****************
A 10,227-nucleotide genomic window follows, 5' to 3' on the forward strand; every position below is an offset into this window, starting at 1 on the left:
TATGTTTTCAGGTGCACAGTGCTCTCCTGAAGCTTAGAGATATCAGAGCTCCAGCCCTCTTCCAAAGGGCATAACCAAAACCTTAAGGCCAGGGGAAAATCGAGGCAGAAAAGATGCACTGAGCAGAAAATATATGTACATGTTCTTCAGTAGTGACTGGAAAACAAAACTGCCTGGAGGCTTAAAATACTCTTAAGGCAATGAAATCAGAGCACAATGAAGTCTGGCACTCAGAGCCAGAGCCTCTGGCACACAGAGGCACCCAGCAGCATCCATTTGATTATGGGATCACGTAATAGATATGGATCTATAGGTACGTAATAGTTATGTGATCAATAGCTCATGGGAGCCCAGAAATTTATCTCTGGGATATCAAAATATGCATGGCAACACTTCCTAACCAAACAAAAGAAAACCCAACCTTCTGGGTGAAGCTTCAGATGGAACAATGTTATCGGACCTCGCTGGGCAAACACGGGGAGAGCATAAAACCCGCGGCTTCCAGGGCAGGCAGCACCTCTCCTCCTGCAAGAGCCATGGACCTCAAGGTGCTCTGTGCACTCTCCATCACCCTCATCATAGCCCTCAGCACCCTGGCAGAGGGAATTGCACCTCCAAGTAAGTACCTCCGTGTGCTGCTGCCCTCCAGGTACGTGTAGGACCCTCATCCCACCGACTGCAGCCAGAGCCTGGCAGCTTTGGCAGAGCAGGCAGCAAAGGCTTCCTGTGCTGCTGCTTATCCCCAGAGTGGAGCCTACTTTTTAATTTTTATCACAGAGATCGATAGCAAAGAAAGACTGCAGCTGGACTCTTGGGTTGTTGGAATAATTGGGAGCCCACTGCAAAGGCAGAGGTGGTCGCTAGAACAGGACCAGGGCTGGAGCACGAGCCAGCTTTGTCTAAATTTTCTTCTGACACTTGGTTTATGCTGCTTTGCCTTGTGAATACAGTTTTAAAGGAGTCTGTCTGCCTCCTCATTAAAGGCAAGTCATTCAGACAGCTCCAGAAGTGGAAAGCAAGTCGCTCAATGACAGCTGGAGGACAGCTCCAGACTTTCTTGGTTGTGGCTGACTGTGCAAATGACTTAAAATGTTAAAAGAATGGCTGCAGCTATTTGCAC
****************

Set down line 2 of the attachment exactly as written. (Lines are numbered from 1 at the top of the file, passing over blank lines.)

TATGTTTTCAGGTGCACAGTGCTCTCCTGAAGCTTAGAGATATCAGAGCTCCAGCCCTCTTCCAAAGGGCATAACCAAAACCTTAAGGCCAGGGGAAAATCGAGGCAGAAAAGATGCACTGAGCAGAAAATATATGTACATGTTCTTCAGTAGTGACTGGAAAACAAAACTGCCTGGAGGCTTAAAATACTCTTAAGGCAATGAAATCAGAGCACAATGAAGTCTGGCACTCAGAGCCAGAGCCTCTGGCACACAGAGGCACCCAGCAGCATCCATTTGATTATGGGATCACGTAATAGATATGGATCTATAGGTACGTAATAGTTATGTGATCAATAGCTCATGGGAGCCCAGAAATTTATCTCTGGGATATCAAAATATGCATGGCAACACTTCCTAACCAAACAAAAGAAAACCCAACCTTCTGGGTGAAGCTTCAGATGGAACAATGTTATCGGACCTCGCTGGGCAAACACGGGGAGAGCATAAAACCCGCGGCTTCCAGGGCAGGCAGCACCTCTCCTCCTGCAAGAGCCATGGACCTCAAGGTGCTCTGTGCACTCTCCATCACCCTCATCATAGCCCTCAGCACCCTGGCAGAGGGAATTGCACCTCCAAGTAAGTACCTCCGTGTGCTGCTGCCCTCCAGGTACGTGTAGGACCCTCATCCCACCGACTGCAGCCAGAGCCTGGCAGCTTTGGCAGAGCAGGCAGCAAAGGCTTCCTGTGCTGCTGCTTATCCCCAGAGTGGAGCCTACTTTTTAATTTTTATCACAGAGATCGATAGCAAAGAAAGACTGCAGCTGGACTCTTGGGTTGTTGGAATAATTGGGAGCCCACTGCAAAGGCAGAGGTGGTCGCTAGAACAGGACCAGGGCTGGAGCACGAGCCAGCTTTGTCTAAATTTTCTTCTGACACTTGGTTTATGCTGCTTTGCCTTGTGAATACAGTTTTAAAGGAGTCTGTCTGCCTCCTCATTAAAGGCAAGTCATTCAGACAGCTCCAGAAGTGGAAAGCAAGTCGCTCAATGACAGCTGGAGGACAGCTCCAGACTTTCTTGGTTGTGGCTGACTGTGCAAATGACTTAAAATGTTAAAAGAATGGCTGCAGCTATTTGCAC